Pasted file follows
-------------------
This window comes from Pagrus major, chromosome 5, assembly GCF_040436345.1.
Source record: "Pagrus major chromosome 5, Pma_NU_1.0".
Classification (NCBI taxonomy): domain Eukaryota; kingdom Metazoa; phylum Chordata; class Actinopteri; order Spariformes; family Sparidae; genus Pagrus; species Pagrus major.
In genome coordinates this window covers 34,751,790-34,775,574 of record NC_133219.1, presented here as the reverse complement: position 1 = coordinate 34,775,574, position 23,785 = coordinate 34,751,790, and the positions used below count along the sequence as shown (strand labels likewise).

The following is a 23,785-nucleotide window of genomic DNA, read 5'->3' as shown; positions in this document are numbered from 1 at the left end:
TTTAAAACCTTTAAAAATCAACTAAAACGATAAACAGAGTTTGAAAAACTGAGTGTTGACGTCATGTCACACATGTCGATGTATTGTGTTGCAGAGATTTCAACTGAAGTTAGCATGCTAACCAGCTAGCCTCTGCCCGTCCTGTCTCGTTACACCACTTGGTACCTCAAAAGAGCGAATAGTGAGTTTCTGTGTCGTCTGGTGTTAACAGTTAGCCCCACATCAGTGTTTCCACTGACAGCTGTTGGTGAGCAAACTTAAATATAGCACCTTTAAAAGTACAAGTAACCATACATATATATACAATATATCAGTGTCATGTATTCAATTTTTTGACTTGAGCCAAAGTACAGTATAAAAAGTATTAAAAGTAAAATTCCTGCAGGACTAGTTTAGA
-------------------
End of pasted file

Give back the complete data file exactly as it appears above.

This window comes from Pagrus major, chromosome 5, assembly GCF_040436345.1.
Source record: "Pagrus major chromosome 5, Pma_NU_1.0".
Classification (NCBI taxonomy): domain Eukaryota; kingdom Metazoa; phylum Chordata; class Actinopteri; order Spariformes; family Sparidae; genus Pagrus; species Pagrus major.
In genome coordinates this window covers 34,751,790-34,775,574 of record NC_133219.1, presented here as the reverse complement: position 1 = coordinate 34,775,574, position 23,785 = coordinate 34,751,790, and the positions used below count along the sequence as shown (strand labels likewise).

The following is a 23,785-nucleotide window of genomic DNA, read 5'->3' as shown; positions in this document are numbered from 1 at the left end:
TTTAAAACCTTTAAAAATCAACTAAAACGATAAACAGAGTTTGAAAAACTGAGTGTTGACGTCATGTCACACATGTCGATGTATTGTGTTGCAGAGATTTCAACTGAAGTTAGCATGCTAACCAGCTAGCCTCTGCCCGTCCTGTCTCGTTACACCACTTGGTACCTCAAAAGAGCGAATAGTGAGTTTCTGTGTCGTCTGGTGTTAACAGTTAGCCCCACATCAGTGTTTCCACTGACAGCTGTTGGTGAGCAAACTTAAATATAGCACCTTTAAAAGTACAAGTAACCATACATATATATACAATATATCAGTGTCATGTATTCAATTTTTTGACTTGAGCCAAAGTACAGTATAAAAAGTATTAAAAGTAAAATTCCTGCAGGACTAGTTTAGA